Cyprus may be a small ethnically divided island in the eastern Mediterranean, but it’s at the center of a potentially explosive situation over recently discovered offshore natural gas fields.
As the issue heated up the General Assembly of the United Nations and Turkish Prime Minister Recep Tayyip Erdogan threatened to send war ships to the region, Demetris Christofias, president of the Republic of Cyprus, addressed a broad range of matters affecting his nation in the peaceful setting of Greenberg Lounge during NYU School of Law’s Eighth Annual Emile Noel Lecture on September 22.
In response to a question by University Professor J.H.H. Weiler, director of the Jean Monnet Center for International and Regional Economic Law & Justice, Christofias defended Cyprus’ sovereign right to exploit its natural resources under international law and said he was not afraid of Turkish threats because he had faith in the international community to do the right thing.
“It’s a matter of justice,” Christofias told Weiler as both men sat in comfortable leather armchairs in front of a blazing fire.
In conversational style, Weiler asked the Cypriot president about everything from his view on the state of negotiations to solve the Cyprus problem to personal inquiries about his favorite authors (author Nikos Kazantzakis), music (leftist composer Mikis Theodorakis) and food (dolamades, or stuffed grape leaves).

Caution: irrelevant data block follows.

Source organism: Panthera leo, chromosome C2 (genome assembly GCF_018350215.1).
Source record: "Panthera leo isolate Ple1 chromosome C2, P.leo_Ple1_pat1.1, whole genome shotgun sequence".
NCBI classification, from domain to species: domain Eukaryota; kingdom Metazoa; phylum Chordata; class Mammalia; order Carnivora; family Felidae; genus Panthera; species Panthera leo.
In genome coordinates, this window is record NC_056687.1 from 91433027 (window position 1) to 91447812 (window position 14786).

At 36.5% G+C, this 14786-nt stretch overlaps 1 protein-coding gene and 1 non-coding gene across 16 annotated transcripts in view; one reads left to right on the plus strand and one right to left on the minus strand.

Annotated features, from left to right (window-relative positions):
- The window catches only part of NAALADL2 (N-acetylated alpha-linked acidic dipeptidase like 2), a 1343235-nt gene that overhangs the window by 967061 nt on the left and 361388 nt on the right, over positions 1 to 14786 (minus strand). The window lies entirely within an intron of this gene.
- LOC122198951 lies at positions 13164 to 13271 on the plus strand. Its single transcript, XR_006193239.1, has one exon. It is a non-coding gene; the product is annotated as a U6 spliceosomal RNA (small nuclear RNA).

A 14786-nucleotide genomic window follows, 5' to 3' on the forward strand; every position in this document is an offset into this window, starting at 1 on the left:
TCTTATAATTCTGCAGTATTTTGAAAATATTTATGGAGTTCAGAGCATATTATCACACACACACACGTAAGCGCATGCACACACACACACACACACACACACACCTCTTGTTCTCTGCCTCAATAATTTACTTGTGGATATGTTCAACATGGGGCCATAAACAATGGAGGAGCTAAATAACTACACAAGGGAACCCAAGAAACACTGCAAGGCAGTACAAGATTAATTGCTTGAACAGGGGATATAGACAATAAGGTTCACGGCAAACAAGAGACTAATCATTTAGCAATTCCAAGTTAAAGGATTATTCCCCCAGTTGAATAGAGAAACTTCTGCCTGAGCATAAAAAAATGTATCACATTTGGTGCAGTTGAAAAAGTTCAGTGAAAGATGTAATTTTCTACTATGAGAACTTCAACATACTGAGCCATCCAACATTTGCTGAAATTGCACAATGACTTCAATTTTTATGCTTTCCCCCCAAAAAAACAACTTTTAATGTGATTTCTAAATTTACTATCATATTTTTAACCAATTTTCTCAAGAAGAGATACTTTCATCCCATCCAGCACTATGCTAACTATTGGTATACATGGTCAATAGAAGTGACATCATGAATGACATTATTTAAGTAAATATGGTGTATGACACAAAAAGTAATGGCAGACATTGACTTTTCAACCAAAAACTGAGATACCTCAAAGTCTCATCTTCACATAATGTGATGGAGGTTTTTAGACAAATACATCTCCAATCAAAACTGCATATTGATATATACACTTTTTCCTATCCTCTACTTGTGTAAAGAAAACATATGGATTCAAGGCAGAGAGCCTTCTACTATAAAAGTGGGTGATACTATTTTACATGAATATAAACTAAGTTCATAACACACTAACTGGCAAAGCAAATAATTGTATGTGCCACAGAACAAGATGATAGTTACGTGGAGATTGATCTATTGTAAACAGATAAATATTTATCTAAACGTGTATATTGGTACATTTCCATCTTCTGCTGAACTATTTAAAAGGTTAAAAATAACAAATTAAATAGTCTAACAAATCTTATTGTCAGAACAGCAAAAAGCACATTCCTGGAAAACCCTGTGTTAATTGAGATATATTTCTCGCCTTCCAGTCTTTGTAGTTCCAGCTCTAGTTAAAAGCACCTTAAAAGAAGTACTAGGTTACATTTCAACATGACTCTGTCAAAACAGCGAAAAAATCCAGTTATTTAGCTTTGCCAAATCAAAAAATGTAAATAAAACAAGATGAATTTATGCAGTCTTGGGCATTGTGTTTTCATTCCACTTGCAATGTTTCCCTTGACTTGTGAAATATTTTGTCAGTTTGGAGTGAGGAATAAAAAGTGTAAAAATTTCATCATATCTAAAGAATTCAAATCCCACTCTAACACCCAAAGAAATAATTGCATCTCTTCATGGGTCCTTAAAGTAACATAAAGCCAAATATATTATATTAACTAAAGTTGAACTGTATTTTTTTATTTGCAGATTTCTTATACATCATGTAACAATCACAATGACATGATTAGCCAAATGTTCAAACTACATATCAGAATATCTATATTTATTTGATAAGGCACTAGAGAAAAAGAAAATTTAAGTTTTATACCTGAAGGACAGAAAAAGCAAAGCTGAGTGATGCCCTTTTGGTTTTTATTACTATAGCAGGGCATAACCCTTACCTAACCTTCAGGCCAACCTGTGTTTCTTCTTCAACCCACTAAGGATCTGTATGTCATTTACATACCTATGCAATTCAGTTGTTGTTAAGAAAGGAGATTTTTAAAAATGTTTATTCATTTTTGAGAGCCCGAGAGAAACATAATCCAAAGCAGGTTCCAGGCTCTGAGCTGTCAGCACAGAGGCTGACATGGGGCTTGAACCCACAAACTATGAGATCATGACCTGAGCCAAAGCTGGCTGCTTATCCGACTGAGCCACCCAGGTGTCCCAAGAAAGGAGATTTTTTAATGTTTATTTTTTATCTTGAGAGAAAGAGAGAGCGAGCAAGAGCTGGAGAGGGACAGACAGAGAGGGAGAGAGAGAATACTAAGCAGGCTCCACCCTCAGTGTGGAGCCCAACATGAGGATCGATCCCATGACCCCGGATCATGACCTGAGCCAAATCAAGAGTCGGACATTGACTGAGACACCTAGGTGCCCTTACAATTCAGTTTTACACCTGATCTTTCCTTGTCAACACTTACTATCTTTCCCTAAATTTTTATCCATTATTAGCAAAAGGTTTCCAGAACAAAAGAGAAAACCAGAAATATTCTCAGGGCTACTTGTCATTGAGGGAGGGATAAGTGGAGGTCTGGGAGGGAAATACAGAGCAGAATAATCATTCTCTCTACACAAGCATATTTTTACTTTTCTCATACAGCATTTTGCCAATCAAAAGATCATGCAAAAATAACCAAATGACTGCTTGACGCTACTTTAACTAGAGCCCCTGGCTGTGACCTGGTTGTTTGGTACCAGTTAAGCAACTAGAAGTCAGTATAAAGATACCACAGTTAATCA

In a seemingly jovial mood, Christofias, the leader of the Progressive Party of Working People, the island’s communist party, responded to every question with candor and humor. “I felt like a fly in milk,” he chuckled, referring to what it was like when Cyprus first joined the European Union.
Since 1974, nearly 40 percent of the island has been occupied by Turkish troops—and the problem that has divided the island ever since took center stage for most of the evening’s discussion. Christofias blamed both the Turkish and Greek Cypriot communities for the tensions that came to a head in 1974.
“The Greek Cypriots and the Turkish Cypriots committed mistakes,” he said, admitting that he often came under fire for saying that. “I was, and am, of the opinion that both communities must say to each other, ‘Mea culpa.’”
But it was clear that finding a solution to the island’s division is at the top of the president’s to-do list, not the dispute over the island’s natural resources.
“The real danger is the occupation of Cyprus by Turkey,” said Christofias. “For Cypriots, a solution must be viable, a solution must be functional. It must be a lasting solution.”
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Posted on September 28, 2011